All in all, the book is a compelling and quick read. It provides what I see as tips you can use to improve your performance at work or skill at home. It shows us why we see some succeed and others stagnate.

What is your “hard thing” that your currently working on?


What would you like your “hard thing” to be?


In case you’re curious……

Completed Books:

  1. Man’s Search for Meaning – Viktor Frankl
  2. Eleanor Oliphant is Completely Fine : A Novel – Gail Honeyman
  3. Grit: The Power of Passion and Perseverance – Angela Duckworth
  4. High Performance Habits – Brendon Burchard
  5. The Subtle Art of Not Giving a F*ck

In – Progress Books:

  1. Smarter Faster Better
  2. How We Learn

Virtual Coffee Date [4]

If we were having coffee…

I’d tell you that  I’ve recently started drinking many more homemade Matcha Lattes.
I’ve followed the blogger trend and will blend my matcha to achieve optimal foam. One part water, one part oat milk, a dash of sweetener, and one teaspoon matcha powder. Blend it up for 30 seconds and pour into mug. It really does make the best foamy at-home matcha.

Allergies in Seattle this year are insane. I once swore I did not suffer from seasonal allergies, but there’s no escaping the pollen, grass, tree, and EVERYTHING that is floating in the breeze.  I’m not feeling so “Claritin Clear” this year.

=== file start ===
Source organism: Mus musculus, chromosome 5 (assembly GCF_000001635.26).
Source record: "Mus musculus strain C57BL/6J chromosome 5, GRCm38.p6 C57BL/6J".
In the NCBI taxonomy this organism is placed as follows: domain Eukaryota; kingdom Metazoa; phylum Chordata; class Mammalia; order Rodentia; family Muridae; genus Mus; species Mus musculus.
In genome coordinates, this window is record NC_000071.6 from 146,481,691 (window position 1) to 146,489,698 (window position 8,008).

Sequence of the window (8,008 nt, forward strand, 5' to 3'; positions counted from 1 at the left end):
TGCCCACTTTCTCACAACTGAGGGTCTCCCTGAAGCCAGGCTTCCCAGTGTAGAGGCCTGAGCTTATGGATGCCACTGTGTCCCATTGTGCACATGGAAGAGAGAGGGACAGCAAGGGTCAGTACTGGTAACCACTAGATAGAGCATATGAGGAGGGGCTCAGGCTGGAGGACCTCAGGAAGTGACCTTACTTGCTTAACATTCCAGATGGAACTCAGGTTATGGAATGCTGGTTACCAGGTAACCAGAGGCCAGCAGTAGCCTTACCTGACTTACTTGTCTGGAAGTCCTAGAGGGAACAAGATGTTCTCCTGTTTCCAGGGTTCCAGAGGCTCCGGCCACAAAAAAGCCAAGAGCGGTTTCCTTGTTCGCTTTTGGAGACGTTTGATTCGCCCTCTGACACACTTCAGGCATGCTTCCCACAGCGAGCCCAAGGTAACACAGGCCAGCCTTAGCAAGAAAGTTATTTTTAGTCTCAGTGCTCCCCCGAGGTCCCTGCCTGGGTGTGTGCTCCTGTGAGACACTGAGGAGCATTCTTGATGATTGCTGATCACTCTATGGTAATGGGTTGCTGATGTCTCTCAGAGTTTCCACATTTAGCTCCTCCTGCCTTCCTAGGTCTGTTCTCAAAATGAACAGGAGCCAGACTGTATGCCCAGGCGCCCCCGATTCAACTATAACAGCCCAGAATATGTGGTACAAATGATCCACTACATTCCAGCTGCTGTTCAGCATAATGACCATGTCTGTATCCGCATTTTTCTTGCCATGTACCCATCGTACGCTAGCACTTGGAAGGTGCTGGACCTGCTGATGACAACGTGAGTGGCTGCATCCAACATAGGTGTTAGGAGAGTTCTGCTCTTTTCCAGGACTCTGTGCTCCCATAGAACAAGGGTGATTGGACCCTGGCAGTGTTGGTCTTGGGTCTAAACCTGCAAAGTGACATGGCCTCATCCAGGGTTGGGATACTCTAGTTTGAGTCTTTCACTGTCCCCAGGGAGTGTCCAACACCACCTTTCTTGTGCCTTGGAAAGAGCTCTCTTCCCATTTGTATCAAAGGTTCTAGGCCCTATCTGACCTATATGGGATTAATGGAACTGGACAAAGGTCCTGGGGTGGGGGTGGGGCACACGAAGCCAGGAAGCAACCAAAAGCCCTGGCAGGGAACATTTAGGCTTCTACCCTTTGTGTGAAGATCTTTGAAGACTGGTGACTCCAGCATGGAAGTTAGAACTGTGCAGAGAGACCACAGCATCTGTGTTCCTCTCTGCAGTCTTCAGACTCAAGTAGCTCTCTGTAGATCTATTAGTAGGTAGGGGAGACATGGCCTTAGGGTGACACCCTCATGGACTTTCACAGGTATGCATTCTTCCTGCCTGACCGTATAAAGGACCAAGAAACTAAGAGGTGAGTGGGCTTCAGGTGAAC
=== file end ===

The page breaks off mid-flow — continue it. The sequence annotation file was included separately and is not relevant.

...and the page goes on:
Jumpsuits. I’m really digging the return of the jumpsuits for similar reasons that I adore wearing dresses; you don’t have to take time to match an outfit and you appear as though you spent great time putting yourself together. Do I look like Audrey?




We just returned from a wedding in Davis, CA. A long weekend with all of my favorite people from college under one roof was a treat. Five years later and we’ve all changed, but have largely stayed the same.


I’d tell you that Mamma Mia 2: Here We Go Again is a much higher quality movie than Mamma Mia 1. This movie is most enjoyed in theaters while wearing a jumpsuit to really immerse yourself in the era. We sang and danced and had a really, really, really, good time (name that song!)




Iceland in Three Days

How to plan a trip to Iceland – Our Way:

  1. “Can you get time off work for a long weekend to Iceland?”
  2. “Well…only three days…sure, let’s go!”
  3. Book tickets
  4. GO

And that’s how we took an extended weekend to the Nordic Island where, in the summer, the sun never sets.

Four friends, one digital guidebook, a rental car, and a hunger for adventure we set out on three packed days our touring.

Our itinerary went something like this: